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Body Image

August 25, 2011

I realized, recently, that I got fat because I hate myself.
That was a powerful, painful thing to realize.

It started early, noticing that the girls around me were thinner than I, and then various people in my life making comments about my size. The strangest part of this, though, is that although I wasn’t the thinnest among my friends and classmates, I wasn’t actually overweight. I was healthy and the ideal weight for my height!
Unfortunately, the sum of my experiences leading to puberty, my hyper-sensitivity, and the near-constant barrage of negative comments from those around me and the media led me to despise my physical appearance. And begin experimenting with eating disorders.
It hurts to get into the details of it, and I’m lucky that I didn’t get in too deeply. I’m unlucky, though, that I am also an emotional eater. In a matter of about two years, I went from a healthy weight to twenty pounds overweight. Since then, about the last five years, I’ve packed on another fifty pounds. Thankfully, despite the documented difficulties that heavier mothers face when losing baby weight, I have miraculously managed to lose almost fifteen of those seventy pounds that I gained since high school.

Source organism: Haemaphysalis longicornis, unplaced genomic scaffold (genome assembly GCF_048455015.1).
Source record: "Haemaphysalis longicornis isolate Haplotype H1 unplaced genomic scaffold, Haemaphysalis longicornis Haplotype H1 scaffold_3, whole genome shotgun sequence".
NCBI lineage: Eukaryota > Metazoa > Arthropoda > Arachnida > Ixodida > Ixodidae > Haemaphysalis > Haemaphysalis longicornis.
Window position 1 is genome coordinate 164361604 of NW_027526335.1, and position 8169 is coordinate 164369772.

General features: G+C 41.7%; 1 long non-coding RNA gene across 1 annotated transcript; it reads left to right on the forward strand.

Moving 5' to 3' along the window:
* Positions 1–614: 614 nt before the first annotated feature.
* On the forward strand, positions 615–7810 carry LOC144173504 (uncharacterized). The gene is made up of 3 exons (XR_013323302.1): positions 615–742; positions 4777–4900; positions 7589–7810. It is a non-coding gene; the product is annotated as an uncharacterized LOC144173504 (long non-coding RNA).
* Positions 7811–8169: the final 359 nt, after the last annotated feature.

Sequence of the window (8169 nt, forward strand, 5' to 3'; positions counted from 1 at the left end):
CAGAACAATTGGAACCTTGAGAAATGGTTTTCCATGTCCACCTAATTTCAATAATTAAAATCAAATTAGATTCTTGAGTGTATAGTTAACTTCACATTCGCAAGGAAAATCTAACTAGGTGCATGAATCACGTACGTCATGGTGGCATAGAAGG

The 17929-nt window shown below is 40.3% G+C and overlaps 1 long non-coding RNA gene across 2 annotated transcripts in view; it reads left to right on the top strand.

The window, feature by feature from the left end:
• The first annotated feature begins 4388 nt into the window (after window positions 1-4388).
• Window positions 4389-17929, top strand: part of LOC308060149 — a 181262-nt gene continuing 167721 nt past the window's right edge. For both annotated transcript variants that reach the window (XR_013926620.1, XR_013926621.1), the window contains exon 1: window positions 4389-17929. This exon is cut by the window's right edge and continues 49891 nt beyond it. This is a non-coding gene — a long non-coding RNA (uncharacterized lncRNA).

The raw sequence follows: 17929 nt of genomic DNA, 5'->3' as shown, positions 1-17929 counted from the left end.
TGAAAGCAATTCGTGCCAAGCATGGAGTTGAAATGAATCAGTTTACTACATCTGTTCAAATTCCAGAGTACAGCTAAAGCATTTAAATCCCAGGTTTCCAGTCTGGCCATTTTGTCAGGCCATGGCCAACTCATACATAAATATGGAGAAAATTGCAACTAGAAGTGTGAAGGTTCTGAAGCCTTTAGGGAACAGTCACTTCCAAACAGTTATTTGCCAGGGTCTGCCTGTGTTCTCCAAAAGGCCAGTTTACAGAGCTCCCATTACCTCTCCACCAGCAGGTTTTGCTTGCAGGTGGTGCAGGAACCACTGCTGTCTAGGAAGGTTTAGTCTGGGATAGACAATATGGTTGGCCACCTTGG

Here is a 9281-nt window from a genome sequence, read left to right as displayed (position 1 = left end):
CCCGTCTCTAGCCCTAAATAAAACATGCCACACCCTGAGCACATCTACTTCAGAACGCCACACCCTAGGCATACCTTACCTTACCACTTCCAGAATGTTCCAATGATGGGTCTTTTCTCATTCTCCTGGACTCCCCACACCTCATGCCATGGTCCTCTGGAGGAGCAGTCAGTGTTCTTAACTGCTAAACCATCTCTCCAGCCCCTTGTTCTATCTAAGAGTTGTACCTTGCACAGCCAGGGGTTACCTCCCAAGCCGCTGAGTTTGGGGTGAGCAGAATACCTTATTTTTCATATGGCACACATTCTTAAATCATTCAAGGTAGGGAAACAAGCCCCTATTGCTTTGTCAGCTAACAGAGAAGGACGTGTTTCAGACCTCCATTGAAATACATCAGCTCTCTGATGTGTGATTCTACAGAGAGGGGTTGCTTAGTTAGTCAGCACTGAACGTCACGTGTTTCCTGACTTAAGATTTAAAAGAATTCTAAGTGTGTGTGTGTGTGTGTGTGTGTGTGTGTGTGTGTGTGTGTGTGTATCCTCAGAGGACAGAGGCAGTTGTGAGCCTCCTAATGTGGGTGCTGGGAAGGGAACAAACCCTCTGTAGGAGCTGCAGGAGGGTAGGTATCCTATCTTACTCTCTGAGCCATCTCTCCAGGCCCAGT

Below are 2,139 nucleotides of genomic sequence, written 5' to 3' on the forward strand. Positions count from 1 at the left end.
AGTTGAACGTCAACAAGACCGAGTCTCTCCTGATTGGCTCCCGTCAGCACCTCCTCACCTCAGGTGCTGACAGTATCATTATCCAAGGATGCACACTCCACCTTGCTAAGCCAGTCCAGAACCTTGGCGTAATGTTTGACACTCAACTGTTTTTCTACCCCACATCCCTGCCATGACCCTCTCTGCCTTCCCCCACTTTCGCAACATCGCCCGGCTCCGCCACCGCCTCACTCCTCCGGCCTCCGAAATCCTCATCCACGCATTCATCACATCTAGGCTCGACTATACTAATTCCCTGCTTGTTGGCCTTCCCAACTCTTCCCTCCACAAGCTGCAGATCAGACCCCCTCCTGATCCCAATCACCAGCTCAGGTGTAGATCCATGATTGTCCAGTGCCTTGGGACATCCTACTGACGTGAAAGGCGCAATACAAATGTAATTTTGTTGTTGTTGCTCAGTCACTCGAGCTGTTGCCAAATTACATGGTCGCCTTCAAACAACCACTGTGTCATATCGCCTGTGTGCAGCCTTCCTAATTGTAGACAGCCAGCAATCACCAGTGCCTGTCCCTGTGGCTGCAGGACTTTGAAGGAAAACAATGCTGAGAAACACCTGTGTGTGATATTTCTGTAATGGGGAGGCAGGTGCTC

With the birth of my second son, I have, for the first time as an adult, found true love and appreciation for my body as it is. I have carried and delivered two children. I have nourished them with my body. I have so much more strength than I even know. My stretch marks and chub are something to be proud of, badges of honor.
This does not mean that I’m interested in bearing them for the world to see. (in case anyone was worried.) I’ve finally learned that hating myself is a vicious, self-perpetuating cycle. When I get depressed about how big I am, I eat. When I get angry, I eat. I’m done. Hating yourself sucks. I don’t want my children to have the same hang-ups about their bodies. I want them to be healthy and love themselves. The best place to learn that is from me.
I’m making some changes to be healthier. While I’ve learned to love and appreciate my body (come on, I’ve made people), I don’t like it. It does not reflect well who I am. I’ve gone on some pretty significant walks this week, and even though my feet ache and my calves are still cramping, I feel great about it.
Friends, teach your children that our bodies are not to be despised. Being healthy, mind, body, and soul, is far more important than a number on a scale. It’s a lesson I wish I had learned earlier in life…I think it would have saved me a lot of heartache. I hope it’s one I’m able to impart to my children as soon as they become aware of such things.

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